I have a smooth submersion $p:\Bbb T^2\to\Bbb S^1$. I want to prove the following assertion, with possibly all the details.

There is a diffeomorphism $\phi :\mathbb S^1\times \mathbb S^1\to \Bbb T^2$ and an integer $d\geq 1$ such that $$p\circ \phi(z_1,z_2)=z_1^d.$$

This means that $p\circ \phi$ is like projecting onto the first coordinate and applying a covering space of finite degree $d$.

What I did so far: Since $p$ is a submersion (hence an open map) and $\Bbb T^2$ is compact, $p(\Bbb T^2)$ is both an open subset of $\Bbb S^1$ and compact, so $p$ is onto. Also since $\Bbb T^2$ is compact, $p$ is proper. I think that Ehresmann's lemma says something like "a proper surjective submersion is a fiber bundle", so using this fact I know that $p$ is a fiber bundle. The fiber $F$ of this fiber bundle has to be a compact $1$-dimensional manifold, so there is $d\geq 1$ such that $$F\simeq \coprod_{i\in\{1,\dots,d\}}\Bbb S^1.$$ Here I am stuck because the rest of the proof should use techniques of fiber bundle which I don't really master. I think I can fixe a covering space $q:\Bbb R\to \Bbb S^1$ and I can pull back $p$ as follows: $$\require{AMScd} \begin{CD} X @>{f}>> \Bbb T^2\\ @V{h}VV @VV{p}V\\ \Bbb R @>q>> \Bbb S^1 \end{CD}$$ Then $h:X\to \Bbb R$ has to be a trivial $F$ bundle so there is a diffeomorphism $\Phi:\Bbb R\times F\to X$ such that $h\circ \Psi=\pi_1$. Also I think I am supposed to use the fact that $f$ is a covering space but I'm not even sure this is true.

It would be great if somebody coud explain me the details and tell me if I maid a mistake somewhere. A related question I asked before.

  • $\begingroup$ You mean $p\circ\phi$ is like projection onto the first coordinate and applying a $d$-fold covering. $\endgroup$
    – user403337
    Jul 20, 2019 at 14:22
  • $\begingroup$ @ChrisCuster $p\circ \phi$ is the projection onto the first coordinate composed with a $d$-fold covering. I wrote "$p$ is like projecting onto the first coordinate and applying a covering space of finite degree $d$" because "$p$ is like $p\circ \phi$". I'll change it anyway. $\endgroup$ Jul 20, 2019 at 14:39

1 Answer 1


You're well on your way there. There may be some way to finish using the space $X$ constructed above, but I propose a slightly more direct route once we have $F \simeq \sqcup_d \, \mathbb{S}^1$.

Choose a point $x \in \mathbb{S}^1$, let $F_x$ be the fiber over that point, and let $W = \mathbb{S}^1 \setminus\{x\}$. Then $p: \mathbb{T}^2 \to \mathbb{S}^1$ restricts to a fiber bundle $\tilde{p}: (\mathbb{T}^2 \setminus F_x) \to W \simeq (0, 1)$. Since $(0, 1)$ has only trivial fiber bundles, we see $(\mathbb{T}^2 \setminus F_x) \simeq (W \times F)$, with $\tilde{p}$ corresponding to $(t, y) \mapsto t$. Now we see that $(W \times F) \simeq \sqcup_{i=0}^d\, ((0, 1) \times \mathbb{S}^1)_i \simeq (\sqcup_i (0, 1)_i) \times \mathbb{S}^1$. The picture we have so far is that $p^{-1}(W)$ looks like $\mathbb{T}^2$ with $d$ "vertical" circles removed.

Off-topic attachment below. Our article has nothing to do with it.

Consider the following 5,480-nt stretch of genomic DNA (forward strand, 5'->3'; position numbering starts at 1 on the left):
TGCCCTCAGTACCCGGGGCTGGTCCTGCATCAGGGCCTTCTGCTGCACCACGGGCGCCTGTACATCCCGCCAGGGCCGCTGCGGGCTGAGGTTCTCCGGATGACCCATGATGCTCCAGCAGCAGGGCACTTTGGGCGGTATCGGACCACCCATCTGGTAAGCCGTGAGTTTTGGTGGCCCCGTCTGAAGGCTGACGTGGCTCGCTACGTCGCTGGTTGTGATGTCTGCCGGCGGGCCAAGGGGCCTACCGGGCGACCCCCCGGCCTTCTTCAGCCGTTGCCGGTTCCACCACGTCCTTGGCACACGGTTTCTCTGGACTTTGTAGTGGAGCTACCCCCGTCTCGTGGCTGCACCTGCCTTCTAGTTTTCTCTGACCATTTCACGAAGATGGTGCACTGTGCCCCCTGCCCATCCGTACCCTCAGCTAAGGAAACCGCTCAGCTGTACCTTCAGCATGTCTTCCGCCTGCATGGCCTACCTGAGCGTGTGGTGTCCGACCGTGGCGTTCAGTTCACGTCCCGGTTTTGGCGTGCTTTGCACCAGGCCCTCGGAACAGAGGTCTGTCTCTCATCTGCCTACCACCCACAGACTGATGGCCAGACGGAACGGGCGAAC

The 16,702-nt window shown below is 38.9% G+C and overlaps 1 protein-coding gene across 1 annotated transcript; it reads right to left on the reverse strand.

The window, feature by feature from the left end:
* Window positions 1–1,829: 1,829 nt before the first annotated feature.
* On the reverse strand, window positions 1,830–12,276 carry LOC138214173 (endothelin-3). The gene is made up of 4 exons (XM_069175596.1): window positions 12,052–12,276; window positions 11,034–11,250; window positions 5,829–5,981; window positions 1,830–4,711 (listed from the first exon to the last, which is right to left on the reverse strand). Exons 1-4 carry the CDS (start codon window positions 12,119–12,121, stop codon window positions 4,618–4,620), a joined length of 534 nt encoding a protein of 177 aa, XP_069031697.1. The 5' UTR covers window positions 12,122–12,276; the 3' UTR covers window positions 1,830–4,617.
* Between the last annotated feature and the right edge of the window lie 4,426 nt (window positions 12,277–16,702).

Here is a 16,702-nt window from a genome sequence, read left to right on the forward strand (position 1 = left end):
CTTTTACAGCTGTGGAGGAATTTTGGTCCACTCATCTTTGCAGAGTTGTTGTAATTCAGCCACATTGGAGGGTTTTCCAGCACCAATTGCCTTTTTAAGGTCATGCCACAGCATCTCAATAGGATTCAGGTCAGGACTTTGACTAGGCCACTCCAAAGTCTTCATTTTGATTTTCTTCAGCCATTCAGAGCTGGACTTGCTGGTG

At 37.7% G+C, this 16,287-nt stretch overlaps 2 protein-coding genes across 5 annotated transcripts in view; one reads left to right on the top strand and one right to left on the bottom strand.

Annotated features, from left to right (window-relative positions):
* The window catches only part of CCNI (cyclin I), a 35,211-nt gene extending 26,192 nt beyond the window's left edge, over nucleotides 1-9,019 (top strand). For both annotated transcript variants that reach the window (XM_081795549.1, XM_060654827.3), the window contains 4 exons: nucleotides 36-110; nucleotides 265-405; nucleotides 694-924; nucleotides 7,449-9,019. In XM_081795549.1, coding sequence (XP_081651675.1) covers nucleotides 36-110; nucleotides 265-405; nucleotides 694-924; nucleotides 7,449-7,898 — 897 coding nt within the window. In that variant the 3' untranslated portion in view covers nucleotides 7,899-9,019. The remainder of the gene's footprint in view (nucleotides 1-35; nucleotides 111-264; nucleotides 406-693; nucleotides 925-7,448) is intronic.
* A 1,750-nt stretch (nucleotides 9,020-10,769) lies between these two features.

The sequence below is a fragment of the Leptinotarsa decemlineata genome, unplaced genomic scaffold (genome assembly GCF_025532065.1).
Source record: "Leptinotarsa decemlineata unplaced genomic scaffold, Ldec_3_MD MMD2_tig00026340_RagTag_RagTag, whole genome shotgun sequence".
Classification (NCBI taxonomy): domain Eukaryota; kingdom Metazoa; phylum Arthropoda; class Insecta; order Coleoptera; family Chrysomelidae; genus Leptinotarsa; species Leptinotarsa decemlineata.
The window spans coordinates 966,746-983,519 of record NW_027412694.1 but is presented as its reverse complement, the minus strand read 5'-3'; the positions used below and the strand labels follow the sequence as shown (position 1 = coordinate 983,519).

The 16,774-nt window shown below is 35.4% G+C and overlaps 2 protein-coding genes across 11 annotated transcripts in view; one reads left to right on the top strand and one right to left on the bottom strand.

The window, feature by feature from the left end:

Edit: I previously wrote to use the homotopy lifting property here in order to fill in the vertical circles, but it seems very messy. I think one should now repeat the construction again starting with $y \in \mathbb{S}^1$, $y \ne x$, $W' = \mathbb{S}^1 \setminus \{x\}$. I think one should be able to carefully construct the identification of $p^{-1}(W')$ with $\sqcup_d W' \times \mathbb{S}^1$ in such a way that this identification agrees with the first map we constructed (for $W$) on $p^{-1}(W \cap W')$. Here is where we really track the construction of the fiber bundle, so I'll leave it to you to verify that this compatibility is possible. This gives a submersion $\iota: \mathbb{S}^1 \times \mathbb{S}^1 \to \mathbb{T^2}$ which is not necessarily given in the form of $\phi$ above. Now you might appeal to: every submersion $\mathbb{S}^1 \to \mathbb{S}^1$ is smoothly homotopic to $(z \mapsto z^d)$ for some $d$.

  • $\begingroup$ Thanks for your answer. I don't get one part of your argument, why does the homotopy lifting property allow us to extend $\tilde{i}$? $\endgroup$ Jul 20, 2019 at 22:34
  • $\begingroup$ It's basically what Nicolas Hemelsoet said in their answer to your other question you linked to. I'll expand my answer. $\endgroup$ Jul 21, 2019 at 1:29
  • $\begingroup$ I changed my approach while editing. I also believe that the statement you're seeking might not literally be true, for the simple reason that every submersion from the circle to itself doesn't have to be of the form $(z \mapsto z^d)$ but is only smoothly homotopic to a map of this form. $\endgroup$ Jul 21, 2019 at 21:17
  • $\begingroup$ Thank you for spending some time on this problem. I am not sure that the statement is true as it is right now, but I strongly believe it is. What should be the correct statement in your opinion? Also I don't understand completely your answer sorry I'll try to think about it in details later. $\endgroup$ Jul 22, 2019 at 22:16

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